Inspector Cornelius Armstrong

Inspector Cornelius Armstrong

Cornelius Armstrong was born in Carlisle in 1864.

Like most Carliseans he was part Border Reiver, part Celtic immigrant. His father John Armstrong was a corporal in the local regiment based at Carlisle Castle. After serving in both the Crimea and India, he returned to Carlisle where he met Mary O'Brien, the daughter of an Irish navvy and his wife, who were drawn to Carlisle by the coming of the railways to the city. John and Mary were married in 1863: Queen Victoria was in the 26th year of her 64-year long reign, while Lord Palmerston was her Prime Minister.

On 22nd June the following year, their son was born and named Cornelius after Mary's father. As a child, Cornelius wanted to follow in his father's footsteps but when John was tragically killed on his final overseas posting, the boy's mother became extremely protective of her son. They moved into the modest dwelling of her parents in the impoverished area of Caldewgate where Cornelius remained into adulthood.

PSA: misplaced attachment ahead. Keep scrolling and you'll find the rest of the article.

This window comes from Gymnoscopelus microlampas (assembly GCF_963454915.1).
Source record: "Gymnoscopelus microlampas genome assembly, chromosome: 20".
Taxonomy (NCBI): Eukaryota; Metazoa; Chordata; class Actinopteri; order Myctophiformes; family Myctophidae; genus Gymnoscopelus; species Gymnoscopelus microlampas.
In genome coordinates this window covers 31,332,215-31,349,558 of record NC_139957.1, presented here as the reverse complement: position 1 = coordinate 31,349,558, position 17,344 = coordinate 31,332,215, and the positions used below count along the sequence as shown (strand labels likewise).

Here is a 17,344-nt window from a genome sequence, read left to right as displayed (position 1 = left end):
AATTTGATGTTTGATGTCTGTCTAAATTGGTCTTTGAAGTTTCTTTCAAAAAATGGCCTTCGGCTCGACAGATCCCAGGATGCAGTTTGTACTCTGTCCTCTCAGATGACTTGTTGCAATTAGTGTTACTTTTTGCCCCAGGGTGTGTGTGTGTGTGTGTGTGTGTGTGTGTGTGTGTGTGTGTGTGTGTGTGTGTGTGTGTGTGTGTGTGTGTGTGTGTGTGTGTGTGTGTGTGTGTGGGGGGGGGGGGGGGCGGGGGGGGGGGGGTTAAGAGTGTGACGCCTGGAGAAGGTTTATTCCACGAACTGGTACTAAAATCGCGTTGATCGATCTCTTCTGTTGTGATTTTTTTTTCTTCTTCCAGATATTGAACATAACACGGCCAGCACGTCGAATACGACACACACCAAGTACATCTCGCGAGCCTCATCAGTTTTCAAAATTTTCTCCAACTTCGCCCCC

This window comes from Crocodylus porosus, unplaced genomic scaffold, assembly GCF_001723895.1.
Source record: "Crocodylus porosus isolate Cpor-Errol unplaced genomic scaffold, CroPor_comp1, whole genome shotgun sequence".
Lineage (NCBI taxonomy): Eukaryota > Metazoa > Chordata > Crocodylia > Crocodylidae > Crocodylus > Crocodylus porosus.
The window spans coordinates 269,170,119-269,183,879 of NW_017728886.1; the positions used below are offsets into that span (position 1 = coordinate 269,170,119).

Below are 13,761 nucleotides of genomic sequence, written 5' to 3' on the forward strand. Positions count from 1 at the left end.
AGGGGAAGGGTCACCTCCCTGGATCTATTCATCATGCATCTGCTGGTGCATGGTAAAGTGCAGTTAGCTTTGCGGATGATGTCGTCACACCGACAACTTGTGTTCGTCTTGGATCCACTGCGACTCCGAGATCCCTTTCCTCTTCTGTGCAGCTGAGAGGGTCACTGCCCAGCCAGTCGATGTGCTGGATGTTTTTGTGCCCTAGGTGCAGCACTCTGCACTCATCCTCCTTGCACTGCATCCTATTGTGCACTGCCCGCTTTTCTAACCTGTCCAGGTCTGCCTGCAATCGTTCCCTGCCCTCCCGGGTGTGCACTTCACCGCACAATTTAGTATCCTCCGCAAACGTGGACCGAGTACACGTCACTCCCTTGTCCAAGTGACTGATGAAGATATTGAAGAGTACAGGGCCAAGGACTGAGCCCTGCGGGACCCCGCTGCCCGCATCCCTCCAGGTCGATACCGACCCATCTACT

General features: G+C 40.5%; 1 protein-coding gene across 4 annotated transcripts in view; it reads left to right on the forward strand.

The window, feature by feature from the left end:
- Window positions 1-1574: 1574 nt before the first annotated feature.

With little schooling behind him, Cornelius set about educating himself in his late teens by reading books and newspapers constantly, and developing his writing by taking temporary clerking jobs between the manual labouring tasks synonymous with his class. Dissuaded from joining the army by his mother, Armstrong instead decided to join the local police force after becoming fascinated by the Jack the Ripper case in London that dominated the national press in 1888.

Progressing to Detective Inspector before the turn of the century, Cornelius took lodgings on Abbey Street near the Cathedral in rooms belonging to Mr and Mrs Wheeler. It's from here and the nearby police station on West Walls that we follow Inspector Armstrong's investigations.


His known cases to date are:

The Italian Murder

King Edward's Ghost

The Bells and Plate Fix

The Kaiser's Assassin

The Young American

The Devil's Porridge

Drawing by Alan Gunston

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